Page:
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Email:   vulcan@anarchocat.com

10

Anna - Ayasha Meyer:

God, I am in a sorry state! My head is bursting! I must stop drinking! It's so hot here and so dark. The best thing is to get up, turn on the lights and open the windows. For fuck's sake! Why can't I move? No matter, I merely keep sleeping. After hours: And where am I? It's all so dark here. I still can't move. But I now feel quite comfortable, just like in a warm, protective cocoon. Probably when I had my last drink? Oh! I can see a thin white stripe on the horizon, so beautiful! I hear a humming now, no, it is very quiet chanting. All is so beautiful, so quiet and peaceful. I want to stay here forever.

-- What Anna Meyer didn't know, she was in the Purdah, and she was completely self-sufficient. Food and drink were supplied to her via probes and disposed of with the special pillow, which at the same time massaged her body at intervals to ensure proper blood circulation in her body. She was isolated from all external stimuli. The goal was to cure her alcohol-poisoned body and to change her personalities completely. Large parts of her memory needed to be erased and replaced by false memories. In the final analysis, they wanted a perfectly Western convert. Her DNA should serve research as a pattern for program-controlled conversion, which could be transmitted to other women by nanobots, such as a virus. At the same time, Egyptian laboratories were working on a version for men. Should they ever succeed, the fate of the non-Muslim world would be sealed. --

Anna Meyer sat in her cocoon and was happy. She had merely forgotten many things. She wasn't an alcoholic anymore, and she didn't even know that she was addicted to alcohol. She was only interested in the passing texts. The white stripe was Arabic writing that wandered from right to left, while at the same time quietly reciting the corresponding Koran verses. Six times a day they were interrupted by prayers. Gradually the memory of her late husband disappeared, and she got an artificial mind of her conversion and life as a niqaabi. Her name was Ayasha, and she was supposed to travel to Egypt and get married to an Egyptian scientist, and so all the knowledge of a niqaabi dripped into her mind and western Anna Meyer vanished.

Rocher Weber, Frank Weber:

Rocher Weber, his father Frank and Ali Meiser are meeting in Anna Meyer's Condominium.

"Roger, please ensure to vacate the flat in 5 days," said his father, Frank.

"Well, the furniture, TV, washing machine and other household appliances are going to the warehouse. All the papers you pack into these boxes and bring them to the administration." Mr Meiser said:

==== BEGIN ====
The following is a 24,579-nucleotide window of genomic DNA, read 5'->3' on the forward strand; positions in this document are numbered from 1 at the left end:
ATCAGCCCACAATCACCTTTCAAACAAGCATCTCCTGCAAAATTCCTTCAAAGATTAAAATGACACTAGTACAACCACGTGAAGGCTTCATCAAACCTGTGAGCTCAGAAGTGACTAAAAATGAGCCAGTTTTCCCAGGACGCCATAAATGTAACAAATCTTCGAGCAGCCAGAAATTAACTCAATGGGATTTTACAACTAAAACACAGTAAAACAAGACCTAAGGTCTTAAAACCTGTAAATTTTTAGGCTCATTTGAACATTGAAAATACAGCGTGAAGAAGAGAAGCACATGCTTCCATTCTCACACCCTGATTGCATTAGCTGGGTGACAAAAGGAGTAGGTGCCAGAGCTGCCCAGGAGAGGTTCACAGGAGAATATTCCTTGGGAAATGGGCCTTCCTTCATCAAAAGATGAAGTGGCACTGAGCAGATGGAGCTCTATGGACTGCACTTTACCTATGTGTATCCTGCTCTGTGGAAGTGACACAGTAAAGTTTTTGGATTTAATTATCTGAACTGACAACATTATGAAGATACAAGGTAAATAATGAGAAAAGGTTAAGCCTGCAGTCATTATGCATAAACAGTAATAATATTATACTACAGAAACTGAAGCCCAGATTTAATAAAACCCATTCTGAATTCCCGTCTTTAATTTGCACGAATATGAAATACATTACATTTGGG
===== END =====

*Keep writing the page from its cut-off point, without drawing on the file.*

"As soon as the apartment is empty, promptly order the craftsmen, Mr Weber.

Amber Meyer:

My mother Anna-Ayasha Meyer had handed over all her assets to the Madrasa. For her and me, her daughter Julia-Amber, there was no turning back now. Now we were destitute and dependent. The madrasah soon became my home. There I was happy.

When I was on my way to school with Kamila and Samira in the morning, we were always under the supervision of a male student to protect our new acquired modesty. We girls sat quietly on our seats in the tram with hijabs pulled deep into our faces.

When I returned home from school one day, my mother was waiting for me in the reception hall. A black ghost came up to me and showed me her display:

"Hello, Amber! It's me, your mother!" Joyfully we fell into each other's arms.

"Mama, how are you?" I asked her.

"Wonderful, dear! Today I am still travelling to Egypt to get married to my new husband," I could read. I was so happy about Mother's change but sad at the same time that Mother would have to leave me.

"I am so happy to be married to a good Muslim. I will be an obedient and capable wife to him."

"Mama, I am so happy to be a ward of the Weber family. They will be my family now that you leave me."

"Be an obedient and pious daughter to them, and you will do great honour to Allah and me?" she wrote.

The Imam urged us to depart. We hugged each other, perhaps for the last time. Then she followed him to the car.

As soon as I entered the madrasah, my daily routine began. The sisters taught us, girls, how to run a Muslim household: Cooking, cleaning, sewing and the proper serving to the men. Disrupted by the prayers, we fulfilled with great ambition the duties we had to perform as good Muslimahs. In moments of rest, we read the Koran and waited joyfully for the day of our wedding.